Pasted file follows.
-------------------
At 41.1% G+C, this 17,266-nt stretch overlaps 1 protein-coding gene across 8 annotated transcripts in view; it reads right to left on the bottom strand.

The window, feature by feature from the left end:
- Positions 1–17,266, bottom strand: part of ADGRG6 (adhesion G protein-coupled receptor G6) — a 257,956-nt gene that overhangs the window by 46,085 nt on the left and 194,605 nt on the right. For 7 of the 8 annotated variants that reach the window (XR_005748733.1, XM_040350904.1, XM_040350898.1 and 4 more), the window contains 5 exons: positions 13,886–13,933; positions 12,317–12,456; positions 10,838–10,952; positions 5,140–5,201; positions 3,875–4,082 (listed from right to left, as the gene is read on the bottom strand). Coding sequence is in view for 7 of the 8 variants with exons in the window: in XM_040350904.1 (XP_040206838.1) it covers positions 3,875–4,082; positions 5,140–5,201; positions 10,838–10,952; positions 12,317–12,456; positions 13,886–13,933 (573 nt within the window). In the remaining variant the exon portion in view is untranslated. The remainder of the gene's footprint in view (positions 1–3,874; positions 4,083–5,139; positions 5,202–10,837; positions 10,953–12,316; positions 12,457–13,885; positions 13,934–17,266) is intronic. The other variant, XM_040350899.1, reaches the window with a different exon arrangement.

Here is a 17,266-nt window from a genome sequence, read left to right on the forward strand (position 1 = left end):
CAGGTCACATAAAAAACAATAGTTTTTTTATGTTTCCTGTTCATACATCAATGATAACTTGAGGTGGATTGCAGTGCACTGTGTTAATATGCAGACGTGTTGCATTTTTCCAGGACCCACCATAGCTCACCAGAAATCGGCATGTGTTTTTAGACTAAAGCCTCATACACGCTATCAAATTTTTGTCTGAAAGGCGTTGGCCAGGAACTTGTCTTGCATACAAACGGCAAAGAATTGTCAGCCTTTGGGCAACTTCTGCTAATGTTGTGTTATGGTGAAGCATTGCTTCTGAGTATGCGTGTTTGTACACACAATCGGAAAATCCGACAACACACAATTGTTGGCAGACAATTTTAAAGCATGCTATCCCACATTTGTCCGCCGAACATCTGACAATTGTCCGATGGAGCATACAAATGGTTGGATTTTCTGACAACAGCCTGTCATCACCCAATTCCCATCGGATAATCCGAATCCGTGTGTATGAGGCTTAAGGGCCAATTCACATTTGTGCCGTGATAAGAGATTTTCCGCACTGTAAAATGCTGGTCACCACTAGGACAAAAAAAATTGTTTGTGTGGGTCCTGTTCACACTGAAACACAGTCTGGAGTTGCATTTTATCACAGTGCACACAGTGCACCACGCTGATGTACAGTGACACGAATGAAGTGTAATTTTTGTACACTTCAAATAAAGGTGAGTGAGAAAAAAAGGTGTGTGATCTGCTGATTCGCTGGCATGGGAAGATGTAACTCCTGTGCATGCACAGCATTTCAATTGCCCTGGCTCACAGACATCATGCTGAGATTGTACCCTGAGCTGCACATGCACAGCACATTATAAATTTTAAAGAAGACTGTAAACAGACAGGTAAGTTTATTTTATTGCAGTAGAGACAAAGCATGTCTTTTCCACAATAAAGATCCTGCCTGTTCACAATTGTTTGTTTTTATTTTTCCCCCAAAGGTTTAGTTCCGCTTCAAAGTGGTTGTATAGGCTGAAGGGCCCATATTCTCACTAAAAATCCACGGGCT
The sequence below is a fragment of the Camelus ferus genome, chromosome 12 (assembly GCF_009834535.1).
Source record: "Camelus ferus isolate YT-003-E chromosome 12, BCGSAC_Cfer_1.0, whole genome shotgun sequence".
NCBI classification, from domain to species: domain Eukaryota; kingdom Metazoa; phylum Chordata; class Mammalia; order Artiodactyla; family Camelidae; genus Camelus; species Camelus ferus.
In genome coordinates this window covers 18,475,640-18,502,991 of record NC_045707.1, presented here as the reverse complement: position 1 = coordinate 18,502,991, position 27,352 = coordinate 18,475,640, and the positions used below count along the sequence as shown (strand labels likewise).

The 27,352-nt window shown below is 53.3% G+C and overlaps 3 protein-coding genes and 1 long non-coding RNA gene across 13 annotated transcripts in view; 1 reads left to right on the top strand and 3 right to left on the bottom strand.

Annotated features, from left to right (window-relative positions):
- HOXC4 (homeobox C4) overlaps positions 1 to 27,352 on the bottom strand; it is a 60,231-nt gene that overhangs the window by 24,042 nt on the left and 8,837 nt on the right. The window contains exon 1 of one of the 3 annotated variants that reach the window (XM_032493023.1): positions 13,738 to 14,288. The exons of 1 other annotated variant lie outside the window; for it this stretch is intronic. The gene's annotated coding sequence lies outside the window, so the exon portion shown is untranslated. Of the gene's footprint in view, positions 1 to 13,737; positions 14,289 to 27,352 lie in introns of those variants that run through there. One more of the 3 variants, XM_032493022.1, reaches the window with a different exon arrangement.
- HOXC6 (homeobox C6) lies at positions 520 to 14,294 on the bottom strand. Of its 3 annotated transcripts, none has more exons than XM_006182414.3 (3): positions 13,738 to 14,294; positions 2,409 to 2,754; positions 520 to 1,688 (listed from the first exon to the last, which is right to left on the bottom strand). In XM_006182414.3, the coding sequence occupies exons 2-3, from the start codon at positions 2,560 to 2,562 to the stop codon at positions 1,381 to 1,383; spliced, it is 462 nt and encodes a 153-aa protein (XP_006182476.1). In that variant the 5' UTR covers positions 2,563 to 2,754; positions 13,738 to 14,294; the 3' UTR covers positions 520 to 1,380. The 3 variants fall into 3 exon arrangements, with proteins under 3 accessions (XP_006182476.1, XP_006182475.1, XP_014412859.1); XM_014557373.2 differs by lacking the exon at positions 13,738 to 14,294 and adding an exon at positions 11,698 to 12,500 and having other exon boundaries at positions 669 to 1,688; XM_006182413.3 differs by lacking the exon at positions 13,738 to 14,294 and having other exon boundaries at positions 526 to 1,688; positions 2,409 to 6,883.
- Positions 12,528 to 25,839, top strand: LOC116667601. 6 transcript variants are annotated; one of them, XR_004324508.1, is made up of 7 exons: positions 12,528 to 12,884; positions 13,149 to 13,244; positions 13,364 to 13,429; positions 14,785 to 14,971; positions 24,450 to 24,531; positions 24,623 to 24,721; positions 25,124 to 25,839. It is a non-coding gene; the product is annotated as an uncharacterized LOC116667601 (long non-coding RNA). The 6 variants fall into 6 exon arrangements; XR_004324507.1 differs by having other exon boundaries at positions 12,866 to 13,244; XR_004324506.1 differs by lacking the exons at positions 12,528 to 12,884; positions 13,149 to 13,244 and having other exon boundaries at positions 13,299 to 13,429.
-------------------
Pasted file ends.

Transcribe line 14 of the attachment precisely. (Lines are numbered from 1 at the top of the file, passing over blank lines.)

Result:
- Positions 12,528 to 25,839, top strand: LOC116667601. 6 transcript variants are annotated; one of them, XR_004324508.1, is made up of 7 exons: positions 12,528 to 12,884; positions 13,149 to 13,244; positions 13,364 to 13,429; positions 14,785 to 14,971; positions 24,450 to 24,531; positions 24,623 to 24,721; positions 25,124 to 25,839. It is a non-coding gene; the product is annotated as an uncharacterized LOC116667601 (long non-coding RNA). The 6 variants fall into 6 exon arrangements; XR_004324507.1 differs by having other exon boundaries at positions 12,866 to 13,244; XR_004324506.1 differs by lacking the exons at positions 12,528 to 12,884; positions 13,149 to 13,244 and having other exon boundaries at positions 13,299 to 13,429.